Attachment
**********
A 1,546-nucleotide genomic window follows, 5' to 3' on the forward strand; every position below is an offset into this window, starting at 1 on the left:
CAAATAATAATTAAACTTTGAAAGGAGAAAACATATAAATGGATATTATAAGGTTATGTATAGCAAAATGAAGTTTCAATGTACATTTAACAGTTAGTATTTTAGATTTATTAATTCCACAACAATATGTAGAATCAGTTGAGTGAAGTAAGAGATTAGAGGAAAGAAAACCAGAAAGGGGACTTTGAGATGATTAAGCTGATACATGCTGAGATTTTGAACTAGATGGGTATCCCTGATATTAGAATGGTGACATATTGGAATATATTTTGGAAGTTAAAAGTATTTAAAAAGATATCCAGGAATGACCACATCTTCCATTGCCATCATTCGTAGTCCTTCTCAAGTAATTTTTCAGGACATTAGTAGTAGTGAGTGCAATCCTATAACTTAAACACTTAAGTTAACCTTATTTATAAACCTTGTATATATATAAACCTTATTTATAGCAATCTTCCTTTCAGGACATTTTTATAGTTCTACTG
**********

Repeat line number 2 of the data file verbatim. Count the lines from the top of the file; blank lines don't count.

CAAATAATAATTAAACTTTGAAAGGAGAAAACATATAAATGGATATTATAAGGTTATGTATAGCAAAATGAAGTTTCAATGTACATTTAACAGTTAGTATTTTAGATTTATTAATTCCACAACAATATGTAGAATCAGTTGAGTGAAGTAAGAGATTAGAGGAAAGAAAACCAGAAAGGGGACTTTGAGATGATTAAGCTGATACATGCTGAGATTTTGAACTAGATGGGTATCCCTGATATTAGAATGGTGACATATTGGAATATATTTTGGAAGTTAAAAGTATTTAAAAAGATATCCAGGAATGACCACATCTTCCATTGCCATCATTCGTAGTCCTTCTCAAGTAATTTTTCAGGACATTAGTAGTAGTGAGTGCAATCCTATAACTTAAACACTTAAGTTAACCTTATTTATAAACCTTGTATATATATAAACCTTATTTATAGCAATCTTCCTTTCAGGACATTTTTATAGTTCTACTG